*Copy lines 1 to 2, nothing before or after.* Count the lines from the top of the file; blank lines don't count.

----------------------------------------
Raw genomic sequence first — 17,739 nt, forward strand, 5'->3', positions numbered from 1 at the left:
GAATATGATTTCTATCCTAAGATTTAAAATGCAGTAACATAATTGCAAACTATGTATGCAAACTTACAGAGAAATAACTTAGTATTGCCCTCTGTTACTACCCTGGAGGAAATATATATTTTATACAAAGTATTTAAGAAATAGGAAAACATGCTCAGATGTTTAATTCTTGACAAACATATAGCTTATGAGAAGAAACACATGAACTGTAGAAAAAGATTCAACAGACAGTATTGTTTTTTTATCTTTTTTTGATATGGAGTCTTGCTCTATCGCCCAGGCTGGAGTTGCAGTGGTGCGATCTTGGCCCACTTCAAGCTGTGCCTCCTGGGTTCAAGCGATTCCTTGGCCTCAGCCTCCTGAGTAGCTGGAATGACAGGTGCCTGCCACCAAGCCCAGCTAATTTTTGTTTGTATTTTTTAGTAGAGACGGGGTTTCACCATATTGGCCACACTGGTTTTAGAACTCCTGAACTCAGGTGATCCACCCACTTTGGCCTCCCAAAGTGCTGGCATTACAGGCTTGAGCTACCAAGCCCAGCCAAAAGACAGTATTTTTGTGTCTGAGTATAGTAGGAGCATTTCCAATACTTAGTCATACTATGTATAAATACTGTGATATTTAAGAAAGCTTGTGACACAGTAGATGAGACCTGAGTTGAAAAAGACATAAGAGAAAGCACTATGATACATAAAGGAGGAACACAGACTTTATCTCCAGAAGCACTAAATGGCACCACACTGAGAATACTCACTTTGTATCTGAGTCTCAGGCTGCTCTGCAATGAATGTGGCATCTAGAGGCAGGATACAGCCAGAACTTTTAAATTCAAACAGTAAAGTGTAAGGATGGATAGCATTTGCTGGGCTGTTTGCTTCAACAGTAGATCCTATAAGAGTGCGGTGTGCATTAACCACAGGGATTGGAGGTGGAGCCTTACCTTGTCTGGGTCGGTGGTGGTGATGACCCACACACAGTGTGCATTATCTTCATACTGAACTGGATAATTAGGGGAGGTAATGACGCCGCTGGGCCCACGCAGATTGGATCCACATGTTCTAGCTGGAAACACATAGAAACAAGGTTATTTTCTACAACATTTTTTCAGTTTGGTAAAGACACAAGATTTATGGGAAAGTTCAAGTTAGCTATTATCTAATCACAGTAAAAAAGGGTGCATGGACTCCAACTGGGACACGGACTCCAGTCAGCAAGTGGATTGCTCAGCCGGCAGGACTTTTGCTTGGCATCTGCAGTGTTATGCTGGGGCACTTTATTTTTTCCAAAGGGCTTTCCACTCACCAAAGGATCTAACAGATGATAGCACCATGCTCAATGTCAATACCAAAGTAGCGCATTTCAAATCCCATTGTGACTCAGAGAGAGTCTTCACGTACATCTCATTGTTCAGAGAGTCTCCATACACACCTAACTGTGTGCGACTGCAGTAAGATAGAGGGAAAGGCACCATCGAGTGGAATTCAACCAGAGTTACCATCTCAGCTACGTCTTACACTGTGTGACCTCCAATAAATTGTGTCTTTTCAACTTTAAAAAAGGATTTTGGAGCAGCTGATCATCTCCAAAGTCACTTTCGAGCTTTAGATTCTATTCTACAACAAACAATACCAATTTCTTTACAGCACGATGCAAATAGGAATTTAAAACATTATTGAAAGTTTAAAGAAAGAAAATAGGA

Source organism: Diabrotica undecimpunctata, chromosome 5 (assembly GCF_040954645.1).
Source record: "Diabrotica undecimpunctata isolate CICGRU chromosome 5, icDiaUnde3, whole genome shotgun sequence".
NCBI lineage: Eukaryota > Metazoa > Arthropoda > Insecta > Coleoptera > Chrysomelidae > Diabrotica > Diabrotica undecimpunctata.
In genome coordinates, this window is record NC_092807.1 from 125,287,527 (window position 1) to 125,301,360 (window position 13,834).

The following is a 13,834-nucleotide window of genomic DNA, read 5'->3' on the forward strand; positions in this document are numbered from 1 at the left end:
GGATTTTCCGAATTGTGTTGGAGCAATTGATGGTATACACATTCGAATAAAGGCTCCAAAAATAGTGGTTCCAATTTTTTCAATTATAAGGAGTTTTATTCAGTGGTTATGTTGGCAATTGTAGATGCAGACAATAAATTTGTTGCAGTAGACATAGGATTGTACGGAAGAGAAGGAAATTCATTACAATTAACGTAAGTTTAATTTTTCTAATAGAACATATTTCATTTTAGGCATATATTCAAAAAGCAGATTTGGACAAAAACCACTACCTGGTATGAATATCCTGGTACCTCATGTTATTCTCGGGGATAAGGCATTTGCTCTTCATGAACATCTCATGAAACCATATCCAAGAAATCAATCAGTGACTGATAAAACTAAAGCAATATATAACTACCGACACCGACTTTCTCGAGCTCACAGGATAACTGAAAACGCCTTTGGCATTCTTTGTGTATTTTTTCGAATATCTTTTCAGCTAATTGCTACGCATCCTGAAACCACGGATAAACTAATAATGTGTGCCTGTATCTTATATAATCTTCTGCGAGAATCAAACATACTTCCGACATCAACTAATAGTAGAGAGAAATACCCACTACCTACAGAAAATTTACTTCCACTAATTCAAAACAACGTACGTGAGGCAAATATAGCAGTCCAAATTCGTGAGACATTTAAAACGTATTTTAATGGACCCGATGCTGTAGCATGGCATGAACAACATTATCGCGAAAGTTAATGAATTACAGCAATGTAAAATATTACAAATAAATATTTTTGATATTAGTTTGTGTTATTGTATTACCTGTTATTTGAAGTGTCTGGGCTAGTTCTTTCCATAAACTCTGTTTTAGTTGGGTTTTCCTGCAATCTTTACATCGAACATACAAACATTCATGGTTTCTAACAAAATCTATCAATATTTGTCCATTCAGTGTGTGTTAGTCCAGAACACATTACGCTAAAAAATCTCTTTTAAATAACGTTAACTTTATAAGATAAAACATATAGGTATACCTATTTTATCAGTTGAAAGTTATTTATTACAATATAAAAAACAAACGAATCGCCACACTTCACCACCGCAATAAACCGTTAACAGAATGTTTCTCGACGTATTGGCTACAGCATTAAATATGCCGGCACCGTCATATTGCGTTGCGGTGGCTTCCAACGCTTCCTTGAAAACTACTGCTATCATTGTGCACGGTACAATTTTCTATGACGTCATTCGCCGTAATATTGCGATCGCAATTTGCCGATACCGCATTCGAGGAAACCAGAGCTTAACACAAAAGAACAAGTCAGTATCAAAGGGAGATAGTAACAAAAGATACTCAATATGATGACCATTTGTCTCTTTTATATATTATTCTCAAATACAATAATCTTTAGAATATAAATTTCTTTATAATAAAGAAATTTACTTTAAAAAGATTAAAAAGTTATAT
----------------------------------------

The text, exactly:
Raw genomic sequence first — 17,739 nt, forward strand, 5'->3', positions numbered from 1 at the left:
GAATATGATTTCTATCCTAAGATTTAAAATGCAGTAACATAATTGCAAACTATGTATGCAAACTTACAGAGAAATAACTTAGTATTGCCCTCTGTTACTACCCTGGAGGAAATATATATTTTATACAAAGTATTTAAGAAATAGGAAAACATGCTCAGATGTTTAATTCTTGACAAACATATAGCTTATGAGAAGAAACACATGAACTGTAGAAAAAGATTCAACAGACAGTATTGTTTTTTTATCTTTTTTTGATATGGAGTCTTGCTCTATCGCCCAGGCTGGAGTTGCAGTGGTGCGATCTTGGCCCACTTCAAGCTGTGCCTCCTGGGTTCAAGCGATTCCTTGGCCTCAGCCTCCTGAGTAGCTGGAATGACAGGTGCCTGCCACCAAGCCCAGCTAATTTTTGTTTGTATTTTTTAGTAGAGACGGGGTTTCACCATATTGGCCACACTGGTTTTAGAACTCCTGAACTCAGGTGATCCACCCACTTTGGCCTCCCAAAGTGCTGGCATTACAGGCTTGAGCTACCAAGCCCAGCCAAAAGACAGTATTTTTGTGTCTGAGTATAGTAGGAGCATTTCCAATACTTAGTCATACTATGTATAAATACTGTGATATTTAAGAAAGCTTGTGACACAGTAGATGAGACCTGAGTTGAAAAAGACATAAGAGAAAGCACTATGATACATAAAGGAGGAACACAGACTTTATCTCCAGAAGCACTAAATGGCACCACACTGAGAATACTCACTTTGTATCTGAGTCTCAGGCTGCTCTGCAATGAATGTGGCATCTAGAGGCAGGATACAGCCAGAACTTTTAAATTCAAACAGTAAAGTGTAAGGATGGATAGCATTTGCTGGGCTGTTTGCTTCAACAGTAGATCCTATAAGAGTGCGGTGTGCATTAACCACAGGGATTGGAGGTGGAGCCTTACCTTGTCTGGGTCGGTGGTGGTGATGACCCACACACAGTGTGCATTATCTTCATACTGAACTGGATAATTAGGGGAGGTAATGACGCCGCTGGGCCCACGCAGATTGGATCCACATGTTCTAGCTGGAAACACATAGAAACAAGGTTATTTTCTACAACATTTTTTCAGTTTGGTAAAGACACAAGATTTATGGGAAAGTTCAAGTTAGCTATTATCTAATCACAGTAAAAAAGGGTGCATGGACTCCAACTGGGACACGGACTCCAGTCAGCAAGTGGATTGCTCAGCCGGCAGGACTTTTGCTTGGCATCTGCAGTGTTATGCTGGGGCACTTTATTTTTTCCAAAGGGCTTTCCACTCACCAAAGGATCTAACAGATGATAGCACCATGCTCAATGTCAATACCAAAGTAGCGCATTTCAAATCCCATTGTGACTCAGAGAGAGTCTTCACGTACATCTCATTGTTCAGAGAGTCTCCATACACACCTAACTGTGTGCGACTGCAGTAAGATAGAGGGAAAGGCACCATCGAGTGGAATTCAACCAGAGTTACCATCTCAGCTACGTCTTACACTGTGTGACCTCCAATAAATTGTGTCTTTTCAACTTTAAAAAAGGATTTTGGAGCAGCTGATCATCTCCAAAGTCACTTTCGAGCTTTAGATTCTATTCTACAACAAACAATACCAATTTCTTTACAGCACGATGCAAATAGGAATTTAAAACATTATTGAAAGTTTAAAGAAAGAAAATAGGA